A German architect accused of improperly installing a fireplace in his Hollywood Hills mansion, leading to a firefighter’s death in February 2011, is expected to plead guilty to involuntary manslaughter Friday. — LA Times
Architect, Gerhard Becker, is accused of involuntary manslaughter in Los Angeles in the death of a firefighter in February 2011. He is expected to plead "no contest" and serve a 6 month long sentence. Becker was accused of constructing fireplaces in a 12,000 square foot residence in the Hollywood...
Brazil's World Cup preparations suffered a deadly setback on Wednesday when a roof collapsed killing at least two building workers at the São Paulo stadium that is due to host the opening match.
Coming a week before the draw for next year's tournament, the fatalities revive concerns about unsafe infrastructure and the slow pace of construction, which have dogged the hosts for more than a year. — theguardian.com
The winners of the 2013 Structural Awards were revealed last Friday during a ceremony event [...] in London. Hosted by The Institution of Structural Engineers, the annual Structural Awards recognize the talents, the challenging environments, and the invaluable contributions of the world's best structural designers.
Twelve winners from around the world were honored this year, with the Taizhou Bridge in China winning the Supreme Award for Structural Engineering Excellence — the highest title. — bustler.net
Upon receiving approval, construction of MVRDV's The Couch is set to begin this month. The Couch is a club house that the Dutch firm designed together with co-architect Studio Bouwkunde for IJburg, a growing tennis club established in 2010 on an artificial island in Amsterdam. — bustler.net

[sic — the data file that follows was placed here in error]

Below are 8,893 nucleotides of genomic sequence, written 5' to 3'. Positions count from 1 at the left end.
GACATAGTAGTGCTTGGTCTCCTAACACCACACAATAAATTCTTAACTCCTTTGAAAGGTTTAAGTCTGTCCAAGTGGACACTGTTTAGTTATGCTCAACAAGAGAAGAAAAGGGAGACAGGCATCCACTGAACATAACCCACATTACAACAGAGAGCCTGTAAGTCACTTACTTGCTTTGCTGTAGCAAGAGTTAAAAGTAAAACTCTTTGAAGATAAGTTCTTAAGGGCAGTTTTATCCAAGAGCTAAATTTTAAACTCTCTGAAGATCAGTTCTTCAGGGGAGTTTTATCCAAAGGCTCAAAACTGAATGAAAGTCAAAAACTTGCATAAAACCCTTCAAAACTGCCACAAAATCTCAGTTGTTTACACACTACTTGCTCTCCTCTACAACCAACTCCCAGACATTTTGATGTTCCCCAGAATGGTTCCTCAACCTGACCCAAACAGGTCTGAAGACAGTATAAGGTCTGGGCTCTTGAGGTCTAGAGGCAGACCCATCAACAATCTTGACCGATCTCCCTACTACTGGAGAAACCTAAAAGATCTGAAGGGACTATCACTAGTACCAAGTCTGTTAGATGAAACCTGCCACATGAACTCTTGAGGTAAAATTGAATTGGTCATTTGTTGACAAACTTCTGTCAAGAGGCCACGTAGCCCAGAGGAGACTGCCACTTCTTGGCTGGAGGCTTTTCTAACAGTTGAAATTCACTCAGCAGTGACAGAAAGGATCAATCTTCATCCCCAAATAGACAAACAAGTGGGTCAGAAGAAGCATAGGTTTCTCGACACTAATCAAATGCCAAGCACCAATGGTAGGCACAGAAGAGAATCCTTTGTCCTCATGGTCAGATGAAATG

After winning first prize in a 2009 international competition, Henning Larsen Architects' Kolding Campus building for the University of Southern Denmark is full of sustainable features. One in particular is the recent construction of its facade, which is built with a solar shading system that maintains climate control throughout the day — and plus, the triangular shape of the solar shutters add a nifty-looking pattern for the structure. — bustler.net
[Genie is] a platform with online-based planning applications to help architects and engineers in the design process, especially for skyscrapers and large buildings. The platform includes planning tools of expert architects and engineers and advance analytics and simulation tools. Genie standardizes and automates the design and construction processes with unlimited design options, enabling an architect to preserve the building's uniqueness in the urban environment. — Globes
The much anticipated—and wildly criticized—San Francisco-Oakland Bay Bridge finally opened to the public earlier this week (previously on Archinect). See 42,000 hours of bridge construction compressed to a compact 4-minute time-lapse video below.
China is home to 60 of the world’s 100 tallest buildings now under construction. But the skyward aspirations of Changsha, the capital of Hunan province, have inspired incredulity tinged with hostility. [...] the project’s scale and speed have set off a burst of national introspection in recent days about whether Chinese municipal leaders and developers have gone too far in their increasingly manic reach for the skies. — nytimes.com